Learn about methods used to create soft and realistic lighting in Arnold for Maya using area lights and mesh lights. In this video, George shows how to create and adjust an Area light within Maya’s Arnold renderer. He then creates a simple polygonal object and turns that into a mesh light, which emits light over the surface of the object.
- [Voiceover] In addition to Maya lights, Arnold also brings along a few`of its own types of lights. So, let's take a look at the Arnold specific lights. We can find them by going into the Rendering menu, and selecting Arnold, and you'll see we have a number of lights here. I'm going to tear off this menu. We have the Maya-specific lights down here at the bottom, but we also have Arnold-specific lights up here at the top. Now we have the Photometric light, which are lights that simulate actual lights in the real world.
We have the Mesh light, which turns any polygonal mesh into a light. We have the Skydome, which will surround the scene with a sphere, onto which we can put images. We'll get to that one when we talk about image space lighting. And then, we also have the Area lights. So, let's go ahead and just use a few of these. I'm going to start off with the Area lights. I'm going to go ahead and select this, and when I do, it brings this object into the scene, and this is my Area light.
Now this Area light has a direction, so you can see this little line sticking out, and that's the direction of this light. And the light itself is emitted from this rectangular section. So if I go into say a four-view here, I can place this in the scene, and let's go ahead and just try and get this to illuminate the car. So we're gonna go ahead and rotate this a little bit. Now, if you want to get a bigger effect out of the Area light, you can scale it up.
So the scale of the light will affect how much light is going into the scene. Now once you have this light selected, we can go into the attribute editor, and mess around with our attributes. Now this will be a quadratic light, so let's go ahead and turn up the intensity. I'm going to turn up the intensity to say about 400 or so. Now this will depend upon how far away the light is from the object, so this is going to be a number you may have to fiddle with as you work with the scene.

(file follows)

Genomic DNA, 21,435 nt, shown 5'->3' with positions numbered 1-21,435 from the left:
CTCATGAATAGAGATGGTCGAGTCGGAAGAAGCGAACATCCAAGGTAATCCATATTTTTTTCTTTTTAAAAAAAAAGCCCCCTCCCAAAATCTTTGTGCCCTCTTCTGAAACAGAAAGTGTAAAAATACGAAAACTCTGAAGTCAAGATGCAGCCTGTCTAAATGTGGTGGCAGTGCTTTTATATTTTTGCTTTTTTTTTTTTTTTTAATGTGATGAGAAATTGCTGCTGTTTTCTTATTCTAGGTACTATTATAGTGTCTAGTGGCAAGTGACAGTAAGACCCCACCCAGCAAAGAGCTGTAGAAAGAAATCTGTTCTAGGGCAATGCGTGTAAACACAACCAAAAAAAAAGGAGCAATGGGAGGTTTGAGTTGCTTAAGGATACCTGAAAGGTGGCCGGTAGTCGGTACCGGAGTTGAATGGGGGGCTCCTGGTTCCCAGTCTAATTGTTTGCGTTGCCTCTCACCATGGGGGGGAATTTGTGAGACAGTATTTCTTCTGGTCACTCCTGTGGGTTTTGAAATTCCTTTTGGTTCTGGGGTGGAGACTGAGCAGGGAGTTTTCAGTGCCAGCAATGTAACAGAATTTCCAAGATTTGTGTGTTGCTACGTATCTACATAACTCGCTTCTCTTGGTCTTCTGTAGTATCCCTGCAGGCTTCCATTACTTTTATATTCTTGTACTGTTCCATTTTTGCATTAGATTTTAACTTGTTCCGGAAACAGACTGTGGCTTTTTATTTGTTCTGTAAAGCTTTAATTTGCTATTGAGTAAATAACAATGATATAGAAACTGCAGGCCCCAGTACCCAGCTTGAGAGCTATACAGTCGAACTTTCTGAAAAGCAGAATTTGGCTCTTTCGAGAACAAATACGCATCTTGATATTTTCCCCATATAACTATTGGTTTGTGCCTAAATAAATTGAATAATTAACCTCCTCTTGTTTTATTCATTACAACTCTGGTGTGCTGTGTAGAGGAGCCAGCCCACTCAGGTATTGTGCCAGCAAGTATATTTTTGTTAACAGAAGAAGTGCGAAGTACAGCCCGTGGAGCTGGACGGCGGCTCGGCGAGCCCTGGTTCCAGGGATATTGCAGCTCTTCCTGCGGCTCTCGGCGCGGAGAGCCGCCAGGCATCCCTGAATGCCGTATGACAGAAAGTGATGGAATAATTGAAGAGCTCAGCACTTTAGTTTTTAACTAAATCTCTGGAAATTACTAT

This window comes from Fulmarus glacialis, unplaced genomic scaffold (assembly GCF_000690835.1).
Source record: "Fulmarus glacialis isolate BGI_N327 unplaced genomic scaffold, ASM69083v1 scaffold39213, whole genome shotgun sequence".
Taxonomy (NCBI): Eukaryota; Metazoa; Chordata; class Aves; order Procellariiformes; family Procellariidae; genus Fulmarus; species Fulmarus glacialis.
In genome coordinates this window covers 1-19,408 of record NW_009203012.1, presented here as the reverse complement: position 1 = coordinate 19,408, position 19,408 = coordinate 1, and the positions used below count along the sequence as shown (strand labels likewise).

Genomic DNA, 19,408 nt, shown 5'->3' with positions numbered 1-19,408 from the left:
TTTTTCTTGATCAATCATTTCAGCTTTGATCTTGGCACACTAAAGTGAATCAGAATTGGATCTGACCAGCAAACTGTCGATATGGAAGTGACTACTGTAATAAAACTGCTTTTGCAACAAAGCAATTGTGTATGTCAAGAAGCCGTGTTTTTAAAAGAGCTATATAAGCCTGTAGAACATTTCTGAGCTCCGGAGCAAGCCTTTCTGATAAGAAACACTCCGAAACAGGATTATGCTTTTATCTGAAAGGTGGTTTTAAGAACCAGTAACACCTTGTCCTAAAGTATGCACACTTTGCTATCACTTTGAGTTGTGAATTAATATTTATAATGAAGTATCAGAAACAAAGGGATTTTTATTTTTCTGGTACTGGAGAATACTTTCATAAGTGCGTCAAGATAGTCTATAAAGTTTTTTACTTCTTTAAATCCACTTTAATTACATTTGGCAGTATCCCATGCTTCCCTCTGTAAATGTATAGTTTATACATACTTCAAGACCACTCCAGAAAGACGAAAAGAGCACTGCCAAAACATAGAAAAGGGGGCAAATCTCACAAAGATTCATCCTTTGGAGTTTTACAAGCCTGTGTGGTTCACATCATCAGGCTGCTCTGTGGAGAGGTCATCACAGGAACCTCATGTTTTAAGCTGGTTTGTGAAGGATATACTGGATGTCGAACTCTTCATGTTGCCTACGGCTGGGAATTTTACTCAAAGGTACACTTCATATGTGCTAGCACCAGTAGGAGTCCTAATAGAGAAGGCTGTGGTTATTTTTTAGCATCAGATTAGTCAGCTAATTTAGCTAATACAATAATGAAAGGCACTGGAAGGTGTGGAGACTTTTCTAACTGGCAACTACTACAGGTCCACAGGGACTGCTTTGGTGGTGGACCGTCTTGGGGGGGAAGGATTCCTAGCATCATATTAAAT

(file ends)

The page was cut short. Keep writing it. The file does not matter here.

So now that I have my light in the scene, I'm gonna go ahead and do a render. Let's see what the area light does. And here we have the area light. Now as you can see, this is a great light source. It's a very soft light and it gives a really high quality light into the scene. Now another way to do this type of lighting is to do what's called a Mesh light. So I'm going to go ahead and select the Area light and delete it, and let's go ahead and create a polygonal mesh. Now this will not work for NURBS at the moment, so we need to use a polygon.
So I'm going to go into my polygon shelf here, and let's just go ahead and create a polygonal torres. So I'm going to go ahead onto my origin here, drag it out, and give it a little bit of volume. So we're going make this kind of ring light, and let's go ahead and just place this above the car. So, now I have this object in the scene. I have to turn it into a light. So, we can do that by selecting the object, going Arnold, lights, mesh light.